Hogan v Gawker


Wise words indeed that hold true in just about everything in life.


George Soros, the EFF, NAACP just to name a few on the liberal side. Outside organizations funding lawsuits is not some new conservative tactic to destroy the 1st Amendment.

Outside funding has been integral for so many court cases. Brown vs The Topeka Board of Education was not just funded by the NAACP, they recruited the plantifs. Just because you don’t agree with one person or organization’s views doesn’t mean that they should not have the same legal avenues of the people and organizations that you do support.

If the NY Times added a new section dedicated to revenge porn and then they could destroy their own company despite all the real and good journalism that the rest of the paper does. If, along the way, they flaunted a court order then I am sure that would further hurt them.

This isn’t the end of the 1st Amendment, this isn’t jailed journalists, this isn’t the end of the vast majority of the Gawker empire from publishing the same stuff they always have. This is a company who thought that they could profit off of private nonconsentual recordings of sex acts (plural because the one in this case was not the only one) and a jury in a court of law found that they could not.

I think that the amount of the damages awarded, like always, is up for debate. But painting this as a new kind of case or an actual blow to real journalism or 1st Amendment rights is unrealistic.


The jurors sent a message by the only means they had available, through damages. They appear to have bought the argument that a single popular article, which carried no advertising and which stimulated no sustained increase in traffic, had increased Gawker’s brand value by $15 million, and that the wrestler should be paid $4.95 for each view of the video on Gawker’s sites as well as many others over which we had no control, racking up an additional $35 million.

I think that nobody in the history of ever, of breaking the internet has made 35 million dollars on a post on a website. But, that is fine, the jury figured they made $55 million off of the sex tape.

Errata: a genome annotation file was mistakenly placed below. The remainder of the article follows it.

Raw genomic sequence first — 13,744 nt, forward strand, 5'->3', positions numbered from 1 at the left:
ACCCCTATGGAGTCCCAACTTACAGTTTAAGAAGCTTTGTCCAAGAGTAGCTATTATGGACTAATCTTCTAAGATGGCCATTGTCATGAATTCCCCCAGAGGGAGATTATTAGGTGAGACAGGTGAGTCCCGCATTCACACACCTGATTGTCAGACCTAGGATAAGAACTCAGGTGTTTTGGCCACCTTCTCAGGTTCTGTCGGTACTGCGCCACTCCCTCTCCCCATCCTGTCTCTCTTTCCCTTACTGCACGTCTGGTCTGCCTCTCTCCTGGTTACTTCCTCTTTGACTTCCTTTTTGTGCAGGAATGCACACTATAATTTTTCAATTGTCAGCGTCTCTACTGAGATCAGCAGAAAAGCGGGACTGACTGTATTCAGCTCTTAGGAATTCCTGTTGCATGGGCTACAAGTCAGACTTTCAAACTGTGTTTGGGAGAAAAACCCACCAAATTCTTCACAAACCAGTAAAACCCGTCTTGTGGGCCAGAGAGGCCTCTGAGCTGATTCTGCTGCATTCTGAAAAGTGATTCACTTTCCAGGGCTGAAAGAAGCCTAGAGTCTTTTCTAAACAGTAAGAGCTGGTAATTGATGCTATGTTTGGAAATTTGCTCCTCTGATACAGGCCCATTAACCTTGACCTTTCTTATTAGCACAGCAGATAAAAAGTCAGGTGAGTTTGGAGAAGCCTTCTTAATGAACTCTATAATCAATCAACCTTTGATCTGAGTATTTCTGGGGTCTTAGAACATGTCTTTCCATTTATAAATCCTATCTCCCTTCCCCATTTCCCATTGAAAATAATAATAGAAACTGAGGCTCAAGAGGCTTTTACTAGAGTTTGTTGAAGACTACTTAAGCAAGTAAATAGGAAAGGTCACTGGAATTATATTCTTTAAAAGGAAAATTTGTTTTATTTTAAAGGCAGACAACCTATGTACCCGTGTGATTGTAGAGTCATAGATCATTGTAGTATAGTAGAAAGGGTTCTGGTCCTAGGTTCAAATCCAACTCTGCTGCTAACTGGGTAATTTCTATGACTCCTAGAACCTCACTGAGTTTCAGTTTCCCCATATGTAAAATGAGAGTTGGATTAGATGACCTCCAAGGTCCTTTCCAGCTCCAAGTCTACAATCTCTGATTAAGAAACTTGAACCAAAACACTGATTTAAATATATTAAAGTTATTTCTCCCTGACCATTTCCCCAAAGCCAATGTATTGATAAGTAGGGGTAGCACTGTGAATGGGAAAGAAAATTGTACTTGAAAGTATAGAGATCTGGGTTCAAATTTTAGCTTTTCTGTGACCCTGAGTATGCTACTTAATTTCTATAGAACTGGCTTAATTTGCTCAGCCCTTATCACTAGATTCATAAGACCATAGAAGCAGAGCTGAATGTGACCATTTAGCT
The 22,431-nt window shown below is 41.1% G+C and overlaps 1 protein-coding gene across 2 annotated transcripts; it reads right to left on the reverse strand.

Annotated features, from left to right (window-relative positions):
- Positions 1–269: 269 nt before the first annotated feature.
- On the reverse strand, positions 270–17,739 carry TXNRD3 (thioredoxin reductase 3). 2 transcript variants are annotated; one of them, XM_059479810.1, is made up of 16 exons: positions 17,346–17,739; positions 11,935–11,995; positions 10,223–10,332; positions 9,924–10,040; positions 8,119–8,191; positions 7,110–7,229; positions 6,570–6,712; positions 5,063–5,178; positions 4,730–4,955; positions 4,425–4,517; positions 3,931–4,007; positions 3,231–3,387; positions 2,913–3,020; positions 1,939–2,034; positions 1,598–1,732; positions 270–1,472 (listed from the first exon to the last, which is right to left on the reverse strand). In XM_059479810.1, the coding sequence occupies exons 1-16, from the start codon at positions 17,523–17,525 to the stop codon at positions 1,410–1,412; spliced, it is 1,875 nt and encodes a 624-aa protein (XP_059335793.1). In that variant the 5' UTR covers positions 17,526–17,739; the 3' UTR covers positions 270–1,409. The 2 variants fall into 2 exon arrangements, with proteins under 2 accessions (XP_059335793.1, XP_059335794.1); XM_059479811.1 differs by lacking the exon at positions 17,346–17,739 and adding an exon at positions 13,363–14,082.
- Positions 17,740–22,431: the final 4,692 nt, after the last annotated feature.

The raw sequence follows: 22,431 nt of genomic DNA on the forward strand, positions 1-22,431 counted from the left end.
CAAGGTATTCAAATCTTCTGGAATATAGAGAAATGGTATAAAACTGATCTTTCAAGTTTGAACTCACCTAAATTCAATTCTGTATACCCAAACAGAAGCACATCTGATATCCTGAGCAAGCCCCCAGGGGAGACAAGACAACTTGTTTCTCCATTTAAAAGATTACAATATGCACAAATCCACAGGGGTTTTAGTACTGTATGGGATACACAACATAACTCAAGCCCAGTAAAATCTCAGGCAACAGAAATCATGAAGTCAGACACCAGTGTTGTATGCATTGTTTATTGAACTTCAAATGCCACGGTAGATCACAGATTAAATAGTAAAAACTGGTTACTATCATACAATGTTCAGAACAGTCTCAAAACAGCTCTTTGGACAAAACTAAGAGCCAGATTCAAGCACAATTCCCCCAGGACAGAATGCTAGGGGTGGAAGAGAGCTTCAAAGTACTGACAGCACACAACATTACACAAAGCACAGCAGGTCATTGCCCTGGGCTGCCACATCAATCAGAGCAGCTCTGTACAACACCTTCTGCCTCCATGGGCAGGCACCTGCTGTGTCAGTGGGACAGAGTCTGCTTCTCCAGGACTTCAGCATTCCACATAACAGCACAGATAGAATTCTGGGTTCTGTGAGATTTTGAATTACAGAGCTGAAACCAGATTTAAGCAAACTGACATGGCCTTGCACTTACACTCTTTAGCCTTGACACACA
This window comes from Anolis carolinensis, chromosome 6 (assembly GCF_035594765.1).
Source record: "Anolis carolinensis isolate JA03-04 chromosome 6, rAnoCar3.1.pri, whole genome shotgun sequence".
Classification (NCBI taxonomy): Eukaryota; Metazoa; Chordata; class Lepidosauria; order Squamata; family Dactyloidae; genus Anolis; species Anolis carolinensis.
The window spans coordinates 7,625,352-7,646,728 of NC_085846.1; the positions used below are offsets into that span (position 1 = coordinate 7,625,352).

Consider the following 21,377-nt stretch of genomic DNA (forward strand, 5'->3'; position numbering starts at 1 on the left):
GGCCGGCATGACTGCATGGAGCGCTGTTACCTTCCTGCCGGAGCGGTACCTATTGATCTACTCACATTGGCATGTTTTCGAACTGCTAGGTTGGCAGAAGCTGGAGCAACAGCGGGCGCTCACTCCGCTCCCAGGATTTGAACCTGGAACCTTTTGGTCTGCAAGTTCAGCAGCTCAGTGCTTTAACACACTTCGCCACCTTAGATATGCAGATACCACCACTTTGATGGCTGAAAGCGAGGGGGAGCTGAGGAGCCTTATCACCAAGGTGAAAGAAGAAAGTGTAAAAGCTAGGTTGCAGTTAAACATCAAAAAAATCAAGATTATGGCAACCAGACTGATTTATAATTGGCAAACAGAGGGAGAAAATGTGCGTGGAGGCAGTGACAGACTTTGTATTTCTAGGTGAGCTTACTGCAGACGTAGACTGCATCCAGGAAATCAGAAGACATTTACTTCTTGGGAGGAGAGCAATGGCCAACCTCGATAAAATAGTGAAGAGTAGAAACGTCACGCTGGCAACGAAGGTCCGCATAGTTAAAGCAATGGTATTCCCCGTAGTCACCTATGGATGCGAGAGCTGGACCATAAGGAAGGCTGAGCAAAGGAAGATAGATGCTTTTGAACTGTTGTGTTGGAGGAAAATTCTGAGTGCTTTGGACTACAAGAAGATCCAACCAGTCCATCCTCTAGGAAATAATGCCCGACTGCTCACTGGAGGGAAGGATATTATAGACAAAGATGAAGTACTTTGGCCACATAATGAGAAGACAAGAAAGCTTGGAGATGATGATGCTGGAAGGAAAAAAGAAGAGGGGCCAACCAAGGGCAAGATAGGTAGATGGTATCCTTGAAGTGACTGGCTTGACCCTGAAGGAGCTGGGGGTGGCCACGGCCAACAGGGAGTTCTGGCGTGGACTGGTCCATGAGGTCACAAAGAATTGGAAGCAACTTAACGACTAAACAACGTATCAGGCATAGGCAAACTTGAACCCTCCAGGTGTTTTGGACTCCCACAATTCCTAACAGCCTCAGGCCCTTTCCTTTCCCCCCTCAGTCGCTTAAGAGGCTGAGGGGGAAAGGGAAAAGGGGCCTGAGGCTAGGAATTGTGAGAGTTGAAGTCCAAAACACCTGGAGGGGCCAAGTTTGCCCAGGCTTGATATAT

How did we get to that number, the article… I posted above, goes into detail.

They used some insane formula to “valuate” the website going by increases in monthly unique visitors, which is… I guess… unique?

For each comparable site, Anderson calculated the mean average number of unique users who visited the site at least once a month during the 12 months before the valuation date. Then he divided the site’s valuation by its average number of monthly unique users to arrive at a valuation multiple (i.e. value per average monthly unique user). The multiples ranged from $6.25 for Buzzfeed to $41.44 for Grandparents.com. Anderson calculated the mean average of the six multiples, which was $19.34.

Because definitely each unique monthly user is worth 20 dollars to a website. Definitely, 100% yup. Qt3 is rolling in it right? The hundreds if not thousands of people that read the articles and visit the website are making Tom bank! 20 bucks a person! WOW!

I guess it is only appropriate that in a case involving a wrestler, we use Steiner Math.

Berry: Outside of the work that CONSOR has done, over the past five years, are you aware of any situation in which a web site was valued for commercial purposes based on unique visitors?
Anderson: For commercial purposes? What do you mean by that?
Berry: For sales. Like for the sale of the web site.
Anderson: Typically they don’t make public how they came up to any valuation. I’m sure that viewership was used in some of those sales, but I don’t have data that shows that.
Berry: But you personally are not aware of any situations?
Anderson: I have not — I have not seen or heard of any.